You can create as many folders as you need. This is good if you want to group articles by assignment title or module.  You can even create sub-folders if you like a good hierachy.  Click on the New link to create a folder and decide where you want to locate it.  Then move your results to the new folder by clicking in the box beside the title of the result, and clicking on the Move To drop down list.  Once you have organised your folders, click on the back button to continue searching.  You can now save results directly into folders.

Why we love this

We love this feature of Discover because it helps you stay organised.  If you come across something for another topic, you can just save it and put it out of your mind until you need it.  These tools work on the mobile site too, if you like to research on the go… It’s easy to create new folders and delete old results, and it saves you a ton of money in printing. Contact us for more information.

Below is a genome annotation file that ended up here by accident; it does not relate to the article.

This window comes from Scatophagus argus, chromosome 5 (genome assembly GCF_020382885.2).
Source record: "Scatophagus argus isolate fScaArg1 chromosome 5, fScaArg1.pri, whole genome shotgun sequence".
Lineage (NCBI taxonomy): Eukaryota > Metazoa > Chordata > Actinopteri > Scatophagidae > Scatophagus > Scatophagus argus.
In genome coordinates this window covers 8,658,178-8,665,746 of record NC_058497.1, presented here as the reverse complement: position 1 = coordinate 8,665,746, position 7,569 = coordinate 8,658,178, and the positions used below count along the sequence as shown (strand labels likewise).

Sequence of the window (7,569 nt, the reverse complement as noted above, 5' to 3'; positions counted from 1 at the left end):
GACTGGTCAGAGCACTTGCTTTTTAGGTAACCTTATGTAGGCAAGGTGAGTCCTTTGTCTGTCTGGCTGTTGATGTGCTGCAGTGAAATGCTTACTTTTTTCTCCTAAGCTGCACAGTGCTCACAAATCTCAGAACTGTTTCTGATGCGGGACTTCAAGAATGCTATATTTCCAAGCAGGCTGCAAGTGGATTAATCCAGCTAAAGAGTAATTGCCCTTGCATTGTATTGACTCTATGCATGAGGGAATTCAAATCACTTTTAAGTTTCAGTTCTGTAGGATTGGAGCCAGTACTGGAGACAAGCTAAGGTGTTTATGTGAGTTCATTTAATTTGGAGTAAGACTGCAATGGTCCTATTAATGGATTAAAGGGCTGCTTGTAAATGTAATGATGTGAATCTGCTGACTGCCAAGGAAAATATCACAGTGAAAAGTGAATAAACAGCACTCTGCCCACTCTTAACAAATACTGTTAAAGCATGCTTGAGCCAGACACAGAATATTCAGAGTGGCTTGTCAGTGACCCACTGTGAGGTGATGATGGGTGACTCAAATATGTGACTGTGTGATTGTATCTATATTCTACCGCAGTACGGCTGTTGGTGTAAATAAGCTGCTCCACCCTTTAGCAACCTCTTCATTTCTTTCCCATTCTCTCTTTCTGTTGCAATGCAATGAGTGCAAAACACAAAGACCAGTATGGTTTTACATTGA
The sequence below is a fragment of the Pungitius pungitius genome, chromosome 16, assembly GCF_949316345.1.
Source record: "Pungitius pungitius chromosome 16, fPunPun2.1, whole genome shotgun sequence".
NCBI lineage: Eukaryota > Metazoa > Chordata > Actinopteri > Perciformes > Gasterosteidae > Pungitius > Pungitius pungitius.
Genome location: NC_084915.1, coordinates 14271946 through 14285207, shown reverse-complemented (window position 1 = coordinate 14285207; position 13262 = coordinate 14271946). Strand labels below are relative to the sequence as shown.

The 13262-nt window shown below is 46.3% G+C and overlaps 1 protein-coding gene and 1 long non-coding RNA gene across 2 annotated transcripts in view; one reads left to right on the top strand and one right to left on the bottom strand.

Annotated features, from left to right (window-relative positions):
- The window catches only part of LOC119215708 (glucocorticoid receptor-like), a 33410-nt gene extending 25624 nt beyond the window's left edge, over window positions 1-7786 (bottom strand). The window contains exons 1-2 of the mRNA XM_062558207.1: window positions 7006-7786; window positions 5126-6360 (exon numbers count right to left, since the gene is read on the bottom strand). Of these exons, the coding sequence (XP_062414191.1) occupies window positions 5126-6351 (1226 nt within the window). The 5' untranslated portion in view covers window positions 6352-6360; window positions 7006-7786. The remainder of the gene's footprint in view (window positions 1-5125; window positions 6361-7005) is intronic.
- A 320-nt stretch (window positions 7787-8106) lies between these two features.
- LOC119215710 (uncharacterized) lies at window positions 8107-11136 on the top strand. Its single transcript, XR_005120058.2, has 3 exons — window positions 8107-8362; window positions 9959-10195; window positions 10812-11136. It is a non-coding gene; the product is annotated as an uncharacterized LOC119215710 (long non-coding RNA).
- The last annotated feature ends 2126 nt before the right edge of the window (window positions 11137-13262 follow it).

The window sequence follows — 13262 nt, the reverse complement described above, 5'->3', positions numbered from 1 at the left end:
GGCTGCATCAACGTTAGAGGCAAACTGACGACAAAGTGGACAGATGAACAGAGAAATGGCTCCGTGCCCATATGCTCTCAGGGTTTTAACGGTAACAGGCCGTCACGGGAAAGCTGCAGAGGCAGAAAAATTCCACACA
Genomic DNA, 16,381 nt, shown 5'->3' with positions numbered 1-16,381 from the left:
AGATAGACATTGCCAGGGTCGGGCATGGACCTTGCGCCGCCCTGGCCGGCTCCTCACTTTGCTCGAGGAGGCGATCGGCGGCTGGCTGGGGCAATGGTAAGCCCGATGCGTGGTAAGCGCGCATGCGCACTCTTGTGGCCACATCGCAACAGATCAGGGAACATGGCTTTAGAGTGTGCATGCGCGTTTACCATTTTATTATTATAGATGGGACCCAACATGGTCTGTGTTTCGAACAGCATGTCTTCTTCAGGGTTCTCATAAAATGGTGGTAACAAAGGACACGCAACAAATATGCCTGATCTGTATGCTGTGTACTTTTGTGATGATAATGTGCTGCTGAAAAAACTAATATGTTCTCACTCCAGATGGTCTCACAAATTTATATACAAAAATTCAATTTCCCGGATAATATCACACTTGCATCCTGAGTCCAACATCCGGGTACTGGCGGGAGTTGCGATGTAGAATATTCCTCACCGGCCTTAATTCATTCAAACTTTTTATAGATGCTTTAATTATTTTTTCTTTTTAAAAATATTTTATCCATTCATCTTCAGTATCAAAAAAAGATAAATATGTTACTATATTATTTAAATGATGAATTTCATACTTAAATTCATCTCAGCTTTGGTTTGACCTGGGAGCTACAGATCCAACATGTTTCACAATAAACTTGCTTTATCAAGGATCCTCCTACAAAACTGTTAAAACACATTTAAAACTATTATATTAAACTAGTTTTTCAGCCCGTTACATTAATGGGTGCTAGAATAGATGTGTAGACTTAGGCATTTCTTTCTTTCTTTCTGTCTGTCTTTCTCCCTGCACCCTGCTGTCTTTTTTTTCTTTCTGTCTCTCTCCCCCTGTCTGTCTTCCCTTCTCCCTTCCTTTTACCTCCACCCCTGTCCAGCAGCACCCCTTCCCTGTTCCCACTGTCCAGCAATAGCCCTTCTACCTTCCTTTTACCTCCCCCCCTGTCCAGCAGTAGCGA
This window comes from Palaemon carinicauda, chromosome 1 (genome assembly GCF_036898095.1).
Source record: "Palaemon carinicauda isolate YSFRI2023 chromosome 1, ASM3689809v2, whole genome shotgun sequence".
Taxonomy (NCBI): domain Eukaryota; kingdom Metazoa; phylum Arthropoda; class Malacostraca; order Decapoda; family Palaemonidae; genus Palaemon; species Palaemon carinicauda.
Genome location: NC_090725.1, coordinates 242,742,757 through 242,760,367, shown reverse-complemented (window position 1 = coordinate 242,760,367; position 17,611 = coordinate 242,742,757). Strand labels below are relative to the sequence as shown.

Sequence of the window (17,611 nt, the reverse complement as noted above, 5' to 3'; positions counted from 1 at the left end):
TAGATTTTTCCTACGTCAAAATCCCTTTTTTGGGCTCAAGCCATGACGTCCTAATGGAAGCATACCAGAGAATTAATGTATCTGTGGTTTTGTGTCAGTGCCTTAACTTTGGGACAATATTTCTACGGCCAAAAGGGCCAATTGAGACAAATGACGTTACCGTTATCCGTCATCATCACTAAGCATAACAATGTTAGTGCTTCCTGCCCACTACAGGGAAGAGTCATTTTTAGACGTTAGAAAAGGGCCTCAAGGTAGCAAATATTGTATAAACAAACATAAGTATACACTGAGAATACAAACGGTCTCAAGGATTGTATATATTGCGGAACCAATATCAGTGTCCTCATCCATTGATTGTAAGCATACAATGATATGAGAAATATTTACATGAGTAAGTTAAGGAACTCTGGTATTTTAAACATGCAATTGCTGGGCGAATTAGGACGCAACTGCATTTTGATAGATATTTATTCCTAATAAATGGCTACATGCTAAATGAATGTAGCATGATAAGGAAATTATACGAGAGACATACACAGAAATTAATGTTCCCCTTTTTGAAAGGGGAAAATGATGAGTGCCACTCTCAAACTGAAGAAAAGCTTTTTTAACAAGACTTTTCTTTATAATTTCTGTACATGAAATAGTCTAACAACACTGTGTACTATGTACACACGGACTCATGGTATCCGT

Getting certified…

This is the second year that the LLB students have completed their certification in Westlaw UK as part of their legal skills training.

We run the certification programme for a number of reasons – employability (it’s a great way to show quickly that you are familiar with all aspects of the Westlaw database), improving skills (it’s not easy!) and introducing students to areas of Westlaw they may not have used before such as Westlaw Insight.  We start the session with a quick Prezi which aims to explain to students why it’s such a useful string to their bow… getting them to think about how a familiarity with a legal resource (that they will probably go on to use in legal training and then practice) is a cut above being able to google “law on dangerous dogs”…  We use quotes from the Law Society Gazette to explain that solicitors may risk breaching conduct rules if they use non-specialist resources to find information… we tell them how many students have already got certified over the last couple of years (8,900 for the basic certification).


Screenshot of Prezi slide
Screenshot of Prezi slide